Chapter Eight Following Golden Threads I feel ready to follow even the most trivial hunch. --William Stafford The term “golden thread” was coined by William Blake but developed as a theme in writing by the poet William Stafford, someone whose poetry I like very much. To the alert person, a golden thread may emerge from any ordinary thing and open a doorway into the imaginal, and through it, the mythic. Because no one can know when or where or from what it will emerge, the writer remains attentive to everything that is encountered, always paying close attention to how everything, even the tiniest little thing, feels. Light pours through a window in a particular way, a person moves their body slightly, you enter a summer field and experience it as a property of mind. Something inside those things brushes against you. . . . Ripples flow up from the depths of the unconscious and touch your conscious mind. A particular feeling envelops you and you stop and focus your whole attention on what is right in front of you. Notitia. The touch of a golden thread. You can begin to follow it then by simply writing down as concretely as you can what you are experiencing, what you are feeling, what you are seeing, hearing, sensing. Bly describes this, brilliantly, as “following the tiny impulses through the meadow of language.” It must be done slowly. Carefully. Feeling your way. Tiny movement by tiny movement. It is the feeling equivalent of catching the hint of an elusive scent. You lift your nose to the slight breeze, a delicate touching. Seeking. Ah, there. Your feet move of their own accord as you trail what you have sensed through the meadow in front of you. You twist and turn slightly, following where the scent leads, adjusting your movements to the rise and fall of the land through which you walk. Following the scent home. Finding the core that gives rise to it. Following tiny impulses through the meadow of language. It begins with the simplest of things: A tiny, odd feeling in a social interaction or elephants walking, holding each other’s tail. Anything can become a door into deeper worlds. Stafford comments that “the artist is not so much a person endowed with the luck of vivid, eventful days, as a person for whom any immediate encounter leads by little degrees to the implications always present for anyone anywhere.” Golden threads touch all of us, every day, but most often only artists and children take the time to follow them. The initial touch of a golden thread is always attended by a specific kind of feeling. Experience will bring trust in that touch and the feeling that accompanies it, familiar recognition at its emergence. You feel the touch of the thing, it captures your attention, then you work to encapsulate it in language. Working to describe it, of course, causes you to step back slightly from the experience itself. You write a line, perhaps several, then you stop and begin to compare what you have written to the feeling that has demanded your attention. You look at the lines, focus on them with the whole of you, ask yourself “How does it feel?” and a certain emotional tone emerges. Then you step back inside the thread itself and feel it. Then you compare that feeling to the feeling of your written words. You are going for congruency, for identity. You can get an experience of how this works from a simple exercise. Say you are sitting at a table. Place something on the table in front of you, perhaps a cup or a pen. Look at it intently, at its placing, its orientation with the other things on the table, its relation to you in space. Anchor that location in your memory and experience. Now . . . move it six or seven inches, to a different location on the tabletop. The goal is to move it back to the exact spot it was in originally. But .. . do it this way: first, move it halfway back and then ask yourself, is this in the same spot? Notice the feeling that arises within you when you ask yourself that question. There will be some sort of uncomfortable feeling, a lack of rightness. Some part of you will say no, but it sends the negation as a particular kind of feeling. It’s not in words. Yet, you know at a deep level something is wrong. This isn’t it. You feel twitchy. It’s wrong. Now, move it a bit closer to the original spot and ask yourself again if this is the right spot. No, it’s not. That part of you is still telling you that something is not right. Now, finally, move it back to the location in which it began and ask yourself, is it the same? The feeling that comes now is specific. There is a sense of rightness, a kind of yes occurs. Instead of an uncomfortable feeling, there is instead a good one, a kind of internal joy or sense of rightness. . . . When a writer compares a written line to the experience the line is intended to describe an identical process takes place. You write the line. Then, you touch it and compare it to the golden thread you are following. If it is not right, there is a sense of wrongness, an uncomfortable feeling. So, you change the line. You feel into the meanings that are held in the words. You feel how the words sit with each other. You listen to and feel the sound patterns of each individual word and the sentences they create together. And you make slight adjustments, shifting meaning by altering the container. Micromolecular adjustments. The tiniest of shifts. Now, how does it feel? . . . Eventually, a sense of rightness occurs. A yes comes from the deep self. Ah. This one is done.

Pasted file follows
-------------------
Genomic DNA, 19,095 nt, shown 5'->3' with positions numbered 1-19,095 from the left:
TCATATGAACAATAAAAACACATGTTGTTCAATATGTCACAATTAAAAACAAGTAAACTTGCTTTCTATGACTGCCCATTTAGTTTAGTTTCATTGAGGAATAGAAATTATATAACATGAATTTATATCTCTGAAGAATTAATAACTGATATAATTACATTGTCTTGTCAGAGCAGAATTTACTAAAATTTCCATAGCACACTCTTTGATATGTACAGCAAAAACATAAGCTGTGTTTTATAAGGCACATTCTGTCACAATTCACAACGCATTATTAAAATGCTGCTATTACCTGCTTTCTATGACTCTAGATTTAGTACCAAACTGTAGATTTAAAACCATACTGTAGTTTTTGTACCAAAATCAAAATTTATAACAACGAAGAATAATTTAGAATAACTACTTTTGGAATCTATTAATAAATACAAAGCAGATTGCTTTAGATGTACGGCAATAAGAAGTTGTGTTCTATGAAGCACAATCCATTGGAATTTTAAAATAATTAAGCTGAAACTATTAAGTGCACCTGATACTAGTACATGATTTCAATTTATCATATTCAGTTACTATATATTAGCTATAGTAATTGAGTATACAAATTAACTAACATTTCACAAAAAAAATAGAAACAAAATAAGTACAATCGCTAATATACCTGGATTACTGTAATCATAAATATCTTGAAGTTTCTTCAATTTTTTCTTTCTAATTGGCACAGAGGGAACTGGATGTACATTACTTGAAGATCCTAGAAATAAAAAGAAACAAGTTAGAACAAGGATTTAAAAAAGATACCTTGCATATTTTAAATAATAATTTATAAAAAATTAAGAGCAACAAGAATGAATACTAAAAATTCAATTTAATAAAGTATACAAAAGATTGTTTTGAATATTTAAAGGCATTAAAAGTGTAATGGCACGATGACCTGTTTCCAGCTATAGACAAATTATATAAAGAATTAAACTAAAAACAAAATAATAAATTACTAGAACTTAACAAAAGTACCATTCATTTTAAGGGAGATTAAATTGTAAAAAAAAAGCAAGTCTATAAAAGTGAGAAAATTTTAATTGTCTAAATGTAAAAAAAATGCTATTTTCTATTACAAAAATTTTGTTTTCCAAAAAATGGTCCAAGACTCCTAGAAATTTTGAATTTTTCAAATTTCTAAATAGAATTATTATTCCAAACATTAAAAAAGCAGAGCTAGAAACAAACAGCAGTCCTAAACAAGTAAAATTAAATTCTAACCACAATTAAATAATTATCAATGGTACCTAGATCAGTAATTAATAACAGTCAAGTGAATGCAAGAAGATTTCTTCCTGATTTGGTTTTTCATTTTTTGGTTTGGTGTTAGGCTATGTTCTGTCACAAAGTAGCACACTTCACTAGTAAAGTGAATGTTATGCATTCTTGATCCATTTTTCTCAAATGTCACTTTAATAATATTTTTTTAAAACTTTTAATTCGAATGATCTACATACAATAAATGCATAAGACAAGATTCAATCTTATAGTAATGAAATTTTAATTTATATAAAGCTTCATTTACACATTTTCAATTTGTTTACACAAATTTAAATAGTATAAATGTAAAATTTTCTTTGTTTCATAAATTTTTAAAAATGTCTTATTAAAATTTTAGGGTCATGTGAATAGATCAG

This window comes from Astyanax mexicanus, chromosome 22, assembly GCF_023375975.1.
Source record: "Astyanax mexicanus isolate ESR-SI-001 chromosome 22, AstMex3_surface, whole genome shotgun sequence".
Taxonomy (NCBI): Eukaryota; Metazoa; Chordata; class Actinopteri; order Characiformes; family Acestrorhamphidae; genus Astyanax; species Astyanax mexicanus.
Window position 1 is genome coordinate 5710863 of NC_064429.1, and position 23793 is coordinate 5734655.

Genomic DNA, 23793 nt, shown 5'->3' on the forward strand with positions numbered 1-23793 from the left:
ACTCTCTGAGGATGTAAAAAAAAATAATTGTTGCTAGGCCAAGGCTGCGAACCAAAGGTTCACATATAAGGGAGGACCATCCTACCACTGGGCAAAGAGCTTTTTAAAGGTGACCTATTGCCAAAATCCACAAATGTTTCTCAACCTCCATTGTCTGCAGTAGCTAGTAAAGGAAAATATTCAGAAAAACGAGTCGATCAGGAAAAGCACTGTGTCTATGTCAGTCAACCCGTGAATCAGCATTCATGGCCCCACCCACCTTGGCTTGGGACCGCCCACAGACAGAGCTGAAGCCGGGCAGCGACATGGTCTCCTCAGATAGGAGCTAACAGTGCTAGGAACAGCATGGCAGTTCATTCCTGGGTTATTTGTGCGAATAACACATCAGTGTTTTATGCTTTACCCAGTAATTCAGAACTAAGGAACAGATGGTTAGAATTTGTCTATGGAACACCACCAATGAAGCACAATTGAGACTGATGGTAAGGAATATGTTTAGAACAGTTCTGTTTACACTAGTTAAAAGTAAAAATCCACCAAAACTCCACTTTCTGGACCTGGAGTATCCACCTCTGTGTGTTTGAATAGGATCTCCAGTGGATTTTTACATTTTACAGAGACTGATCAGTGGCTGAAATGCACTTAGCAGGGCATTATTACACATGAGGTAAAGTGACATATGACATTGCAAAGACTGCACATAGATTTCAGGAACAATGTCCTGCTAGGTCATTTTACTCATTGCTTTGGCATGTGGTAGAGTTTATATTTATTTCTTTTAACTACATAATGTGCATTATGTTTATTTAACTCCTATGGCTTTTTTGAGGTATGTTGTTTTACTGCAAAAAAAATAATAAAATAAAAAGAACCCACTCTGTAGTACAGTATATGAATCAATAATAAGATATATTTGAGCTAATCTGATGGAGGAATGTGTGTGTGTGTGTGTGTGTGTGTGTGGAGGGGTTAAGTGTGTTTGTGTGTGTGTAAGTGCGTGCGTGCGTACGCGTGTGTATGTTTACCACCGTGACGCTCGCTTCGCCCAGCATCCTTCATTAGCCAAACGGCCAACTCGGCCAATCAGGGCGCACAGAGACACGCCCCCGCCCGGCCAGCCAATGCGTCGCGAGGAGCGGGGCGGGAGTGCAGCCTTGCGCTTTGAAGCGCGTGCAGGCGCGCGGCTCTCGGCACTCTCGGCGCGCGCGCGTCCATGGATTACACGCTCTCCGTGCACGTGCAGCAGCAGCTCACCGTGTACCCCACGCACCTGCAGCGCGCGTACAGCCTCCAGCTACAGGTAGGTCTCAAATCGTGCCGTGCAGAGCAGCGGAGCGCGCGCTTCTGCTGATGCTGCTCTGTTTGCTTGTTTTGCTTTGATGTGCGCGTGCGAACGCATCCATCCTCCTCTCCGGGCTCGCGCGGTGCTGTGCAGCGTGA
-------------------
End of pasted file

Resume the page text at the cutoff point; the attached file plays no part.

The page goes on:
Table of Contents

Before Buying This Book

I--The Touch of a Golden Thread

1. The Bookman
2. The Secret All Beginning Writers Want to Know

II--Inhabiting the Word

3. On the Art of Nonfiction
4. You Must Begin with Something Deeper in the Self
5. “The Road of Feeling”
6. “It Burns the Blood Like Powdered Glass”
7. The Skill of Duende
8. Following Golden Threads

III--Dreaming and the Journey to the Imaginal

9. “A Certain Adjustment of Consciousness”
10. “The Secret Kinesis of Things”
11. Aisthesis
12. Synaesthetic Writing and the Beginnings of Analogical Thought
13. Analogical Thinking
14. The Dreamer and the “Secret Room where Dreams Prowl”
15. The Imaginal Realm
16. Poesis

IV--On Technique
The First Draft, Revision, Clarity, and Refinement

17. The First Draft and the Beginnings of Revision
18. Problems and Further Revisioning
19. Clichéd Thinking and Killing the Genuine
20. Hidden Baggage
21. Some Subtle Refinements of the Art
22. Grammar Nazis and Editors-from-Hell
23. Some Final Words on the Writing Life


The Appendices--On the Business of Writing

Appendix A. The People in Publishing and the Business End of the Profession

Appendix B. The Art of the Book Proposal (Training in the Big Lie)

Appendix C. Further Reading, Resources, and Recommendations




Editorial Reviews

“Stephen Harrod Buhner has counted ‘beacoup coups’ in penning Ensouling Language. As history almost unanimously attests, writing well about writing is at best a rarity, perhaps mythic, a yeti of sorts. But Buhner’s flair, sage advice, and most of all his passion for writing touches every sentence. The book brings writing to life and will add life to any author’s own words.”